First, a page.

Parents May Not Recognize Kids’ PTSD
Psych Central: New research finds that young children may experience post-traumatic stress disorder (PTSD) for years without it being recognized by their parents. University of East Anglia researchers investigated how children under 10 can experience PTSD weeks, months, and years after a traumatic event. They discovered that children’s suffering is often under-recognized by parents despite being shaped to a large extent by the parents’ own stress in response to the child’s trauma.

Music therapy reduces depression in children, adolescents, research finds
Science Daily: In partnership with Every Day Harmony, researchers found that children and young people, aged 8-16 years old, who received music therapy had significantly improved self-esteem and significantly reduced depression compared with those who received treatment without music therapy.

Middle School Suicides Reach an All-Time High
NPR Ed: A new report shows that, for the first time, suicide rates for U.S. middle school students have surpassed the rate of death by car crashes. The suicide rate among youngsters ages 10 to 14 has been steadily rising, and doubled in the U.S. from 2007 to 2014, according to the Centers for Disease Control and Prevention. In 2014, 425 young people 10 to 14 years of age died by suicide.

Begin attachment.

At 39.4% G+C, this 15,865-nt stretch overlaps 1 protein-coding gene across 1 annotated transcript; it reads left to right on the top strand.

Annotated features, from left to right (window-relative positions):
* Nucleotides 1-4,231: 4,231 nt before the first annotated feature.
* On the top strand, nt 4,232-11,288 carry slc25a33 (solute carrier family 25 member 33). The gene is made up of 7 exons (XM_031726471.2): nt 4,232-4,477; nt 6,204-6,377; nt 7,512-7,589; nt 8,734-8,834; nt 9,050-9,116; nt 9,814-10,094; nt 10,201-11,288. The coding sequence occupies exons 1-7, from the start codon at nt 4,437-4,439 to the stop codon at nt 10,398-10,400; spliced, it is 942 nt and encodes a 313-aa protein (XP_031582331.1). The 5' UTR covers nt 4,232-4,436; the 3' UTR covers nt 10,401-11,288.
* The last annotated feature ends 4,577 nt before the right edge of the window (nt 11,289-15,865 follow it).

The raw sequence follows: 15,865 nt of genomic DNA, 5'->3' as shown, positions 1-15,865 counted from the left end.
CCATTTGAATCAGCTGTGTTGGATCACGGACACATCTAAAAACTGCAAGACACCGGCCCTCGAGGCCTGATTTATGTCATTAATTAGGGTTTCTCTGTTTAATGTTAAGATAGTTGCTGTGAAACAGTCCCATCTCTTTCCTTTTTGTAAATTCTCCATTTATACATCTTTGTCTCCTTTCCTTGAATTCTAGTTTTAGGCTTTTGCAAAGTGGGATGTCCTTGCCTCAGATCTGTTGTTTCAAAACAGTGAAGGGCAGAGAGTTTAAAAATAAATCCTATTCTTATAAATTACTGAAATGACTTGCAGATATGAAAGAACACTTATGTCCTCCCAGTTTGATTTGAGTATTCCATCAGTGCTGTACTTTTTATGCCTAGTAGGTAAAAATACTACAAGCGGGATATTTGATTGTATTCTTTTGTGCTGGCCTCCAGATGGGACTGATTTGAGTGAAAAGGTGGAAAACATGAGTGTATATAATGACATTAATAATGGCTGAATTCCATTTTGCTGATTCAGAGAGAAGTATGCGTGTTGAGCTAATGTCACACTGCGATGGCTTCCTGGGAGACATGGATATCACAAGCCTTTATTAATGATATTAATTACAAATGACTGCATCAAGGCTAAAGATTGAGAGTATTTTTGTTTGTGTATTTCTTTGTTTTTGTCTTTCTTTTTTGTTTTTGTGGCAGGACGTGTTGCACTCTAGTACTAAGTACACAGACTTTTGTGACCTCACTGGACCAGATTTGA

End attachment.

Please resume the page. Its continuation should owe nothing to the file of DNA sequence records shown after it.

New study on salt may cause parents to shake up kids’ diets
CBS News: Nearly all American kids eat far too much salt according to a federal study – which says they’re at risk for high blood pressure, and heart disease. The recommended daily limit for sodium ranges from 1,900 mg a day for younger kids, to 2,300 a day for older ones. The new study found adolescents consumed 55 percent more sodium than recommended.

Check back next week for The Weekly Connect. Like what you see? Sign up to receive this in your inbox as soon as it is published.

Author: City Connects

City Connects is an innovative school-based system that revitalizes student support in schools. City Connects collaborates with teachers to identify the strengths and needs of every child. We then create a uniquely tailored set of intervention, prevention, and enrichment services located in the community designed to help each student learn and thrive.